"Board of Regents may suggest that courts should take care when assessing the NCAA's restraints on student-athlete compensation, sensitive to their procompetitive possibilities," Justice Gorsuch wrote. "But these remarks do not suggest that courts must reflexively reject all challenges to the NCAA's compensation restrictions."
In a concurring opinion, Justice Brett Kavanaugh hammered the NCAA over its arguments that the defining characteristic of college sports is that the athletes are unpaid amateurs, noting "law firms cannot conspire to cabin lawyers' salaries in the name of providing legal services out of a 'love of the law.'"
"Nowhere else in America can businesses get away with agreeing not to pay their workers a fair market rate on the theory that their product is defined by not paying their workers a fair market rate," Justice Kavanaugh wrote. "And under ordinary principles of antitrust law, it is not evident why college sports should be any different. The NCAA is not above the law."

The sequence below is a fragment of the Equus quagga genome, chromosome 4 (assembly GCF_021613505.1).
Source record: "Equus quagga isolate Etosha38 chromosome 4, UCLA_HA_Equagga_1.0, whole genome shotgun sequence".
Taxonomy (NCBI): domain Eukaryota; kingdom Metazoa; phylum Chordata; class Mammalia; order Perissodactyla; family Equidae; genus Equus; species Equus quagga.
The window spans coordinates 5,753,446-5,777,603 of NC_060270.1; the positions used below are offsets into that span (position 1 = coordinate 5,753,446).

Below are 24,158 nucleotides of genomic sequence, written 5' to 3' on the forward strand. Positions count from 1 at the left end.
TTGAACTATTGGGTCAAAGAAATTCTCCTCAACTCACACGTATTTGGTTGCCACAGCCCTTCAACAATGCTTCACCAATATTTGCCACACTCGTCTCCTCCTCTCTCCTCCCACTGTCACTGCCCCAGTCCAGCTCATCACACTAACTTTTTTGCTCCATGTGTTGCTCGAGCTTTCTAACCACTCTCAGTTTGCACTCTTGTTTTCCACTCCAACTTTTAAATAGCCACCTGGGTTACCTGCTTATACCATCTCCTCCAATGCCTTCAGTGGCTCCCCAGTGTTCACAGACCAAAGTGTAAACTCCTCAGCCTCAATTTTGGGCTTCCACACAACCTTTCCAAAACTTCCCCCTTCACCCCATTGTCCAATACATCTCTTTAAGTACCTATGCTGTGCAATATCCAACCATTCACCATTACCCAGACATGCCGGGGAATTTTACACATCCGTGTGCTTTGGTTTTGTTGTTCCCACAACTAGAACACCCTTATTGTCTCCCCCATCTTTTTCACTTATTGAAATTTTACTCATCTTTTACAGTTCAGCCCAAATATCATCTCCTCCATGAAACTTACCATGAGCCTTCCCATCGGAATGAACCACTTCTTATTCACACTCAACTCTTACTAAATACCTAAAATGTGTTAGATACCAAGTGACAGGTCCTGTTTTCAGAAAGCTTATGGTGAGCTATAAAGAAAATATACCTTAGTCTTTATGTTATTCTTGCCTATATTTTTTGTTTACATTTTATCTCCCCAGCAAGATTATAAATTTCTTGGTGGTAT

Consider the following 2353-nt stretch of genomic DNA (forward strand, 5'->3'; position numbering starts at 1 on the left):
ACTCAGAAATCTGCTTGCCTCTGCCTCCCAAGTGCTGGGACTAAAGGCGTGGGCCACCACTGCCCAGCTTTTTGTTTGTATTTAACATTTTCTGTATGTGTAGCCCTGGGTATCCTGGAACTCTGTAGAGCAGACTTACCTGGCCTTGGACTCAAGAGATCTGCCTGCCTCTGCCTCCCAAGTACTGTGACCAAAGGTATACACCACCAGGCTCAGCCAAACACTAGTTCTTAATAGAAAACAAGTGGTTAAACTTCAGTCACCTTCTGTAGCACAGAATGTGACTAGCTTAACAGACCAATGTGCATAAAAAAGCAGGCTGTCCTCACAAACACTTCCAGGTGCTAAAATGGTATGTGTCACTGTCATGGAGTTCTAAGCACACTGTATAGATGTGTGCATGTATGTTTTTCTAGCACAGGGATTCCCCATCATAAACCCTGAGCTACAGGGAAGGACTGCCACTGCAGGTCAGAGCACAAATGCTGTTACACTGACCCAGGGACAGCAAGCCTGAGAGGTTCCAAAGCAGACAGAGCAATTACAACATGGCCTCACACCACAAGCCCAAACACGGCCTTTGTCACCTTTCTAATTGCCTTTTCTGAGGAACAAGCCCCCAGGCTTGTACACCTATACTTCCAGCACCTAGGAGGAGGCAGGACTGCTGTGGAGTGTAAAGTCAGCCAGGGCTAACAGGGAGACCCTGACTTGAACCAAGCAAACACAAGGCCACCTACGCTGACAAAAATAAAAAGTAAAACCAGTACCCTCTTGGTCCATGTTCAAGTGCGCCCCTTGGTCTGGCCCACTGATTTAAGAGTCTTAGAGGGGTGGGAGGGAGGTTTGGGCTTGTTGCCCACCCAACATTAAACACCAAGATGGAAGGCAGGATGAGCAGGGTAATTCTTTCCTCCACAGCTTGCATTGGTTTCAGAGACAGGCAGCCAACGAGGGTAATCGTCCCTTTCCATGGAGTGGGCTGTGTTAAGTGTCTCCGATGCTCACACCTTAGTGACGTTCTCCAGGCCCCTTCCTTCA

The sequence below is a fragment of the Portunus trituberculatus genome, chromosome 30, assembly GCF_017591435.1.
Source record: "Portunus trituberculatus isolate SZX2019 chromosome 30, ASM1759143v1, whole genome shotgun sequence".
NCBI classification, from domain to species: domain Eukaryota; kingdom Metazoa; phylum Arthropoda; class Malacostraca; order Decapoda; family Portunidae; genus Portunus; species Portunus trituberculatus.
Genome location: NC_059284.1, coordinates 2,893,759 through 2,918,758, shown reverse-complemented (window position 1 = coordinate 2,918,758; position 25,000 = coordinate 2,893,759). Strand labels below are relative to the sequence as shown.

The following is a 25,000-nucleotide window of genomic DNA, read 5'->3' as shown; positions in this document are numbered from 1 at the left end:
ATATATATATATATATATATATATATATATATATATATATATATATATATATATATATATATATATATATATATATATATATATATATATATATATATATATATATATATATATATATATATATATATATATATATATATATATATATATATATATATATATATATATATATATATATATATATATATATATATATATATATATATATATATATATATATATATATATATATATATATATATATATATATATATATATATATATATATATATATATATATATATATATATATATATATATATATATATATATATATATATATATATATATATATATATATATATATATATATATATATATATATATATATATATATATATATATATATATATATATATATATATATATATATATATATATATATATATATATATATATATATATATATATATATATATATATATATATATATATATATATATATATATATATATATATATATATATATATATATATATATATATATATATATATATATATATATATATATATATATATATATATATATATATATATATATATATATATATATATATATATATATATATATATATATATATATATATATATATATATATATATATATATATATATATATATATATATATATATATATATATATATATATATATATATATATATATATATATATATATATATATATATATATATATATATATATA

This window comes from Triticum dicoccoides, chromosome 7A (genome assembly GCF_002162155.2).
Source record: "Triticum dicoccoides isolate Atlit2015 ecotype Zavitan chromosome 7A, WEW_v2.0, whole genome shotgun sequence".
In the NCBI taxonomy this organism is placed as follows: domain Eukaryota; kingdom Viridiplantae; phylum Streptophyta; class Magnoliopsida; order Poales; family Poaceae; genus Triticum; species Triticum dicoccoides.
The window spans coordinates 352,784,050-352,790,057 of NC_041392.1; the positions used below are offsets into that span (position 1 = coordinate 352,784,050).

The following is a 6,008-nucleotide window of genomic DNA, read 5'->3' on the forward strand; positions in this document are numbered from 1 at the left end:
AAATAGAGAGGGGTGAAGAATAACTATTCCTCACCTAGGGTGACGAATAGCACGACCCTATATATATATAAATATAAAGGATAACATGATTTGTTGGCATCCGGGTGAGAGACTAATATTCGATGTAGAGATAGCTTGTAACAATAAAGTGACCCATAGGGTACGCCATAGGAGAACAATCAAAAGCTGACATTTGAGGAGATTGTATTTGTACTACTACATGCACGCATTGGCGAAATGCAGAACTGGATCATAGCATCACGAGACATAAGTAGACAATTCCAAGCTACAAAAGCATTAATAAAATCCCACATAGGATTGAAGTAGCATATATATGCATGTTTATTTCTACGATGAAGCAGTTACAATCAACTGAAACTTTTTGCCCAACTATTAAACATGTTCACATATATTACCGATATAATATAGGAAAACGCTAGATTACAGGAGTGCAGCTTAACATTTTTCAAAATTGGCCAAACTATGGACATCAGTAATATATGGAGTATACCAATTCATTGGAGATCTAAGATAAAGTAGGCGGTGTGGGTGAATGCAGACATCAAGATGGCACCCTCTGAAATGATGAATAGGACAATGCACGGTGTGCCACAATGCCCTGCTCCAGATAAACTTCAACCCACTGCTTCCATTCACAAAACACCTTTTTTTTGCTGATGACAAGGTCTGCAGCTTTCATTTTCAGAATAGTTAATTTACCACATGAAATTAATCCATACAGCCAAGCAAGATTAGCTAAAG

There are deeper legal and policy questions that are yet to be answered and which could redefine the nature of college sports, he said, even suggesting that "colleges and student athletes could potentially engage in collective bargaining."
An attorney for the athletes, Steve Berman of Hagens Berman Sobol Shapiro LLP, told Law360 the decision is a "big win for the athletes" and will boost other challenges to the NCAA's rules.
Berman is representing athletes in another proposed antitrust class action challenging the NCAA's prohibition on athletes being paid for use of their names, images and likenesses, or NIL.
"It is our hope that this victory in the battle for college athletes' rights will carry on a wave of justice uplifting further aspects of athlete compensation," Berman further said in a statement. "This is the fair treatment college athletes deserve."
Meanwhile, nearly 20 states have passed laws over the past two years that will allow athletes in those states to earn money from third parties for the use of their NIL, such as through sponsorships, endorsements and through social media influencer deals, even though such pay is banned by NCAA amateurism rules. Some of those laws take effect as early as July 1. The NCAA earlier this year tabled proposed rule changes to allow limited NIL pay.
"Even though the decision does not directly address name, image and likeness, the NCAA remains committed to supporting NIL benefits for student-athletes," NCAA President Mark Emmert said in a statement Monday. "Additionally, we remain committed to working with Congress to chart a path forward, which is a point the Supreme Court expressly stated in its ruling."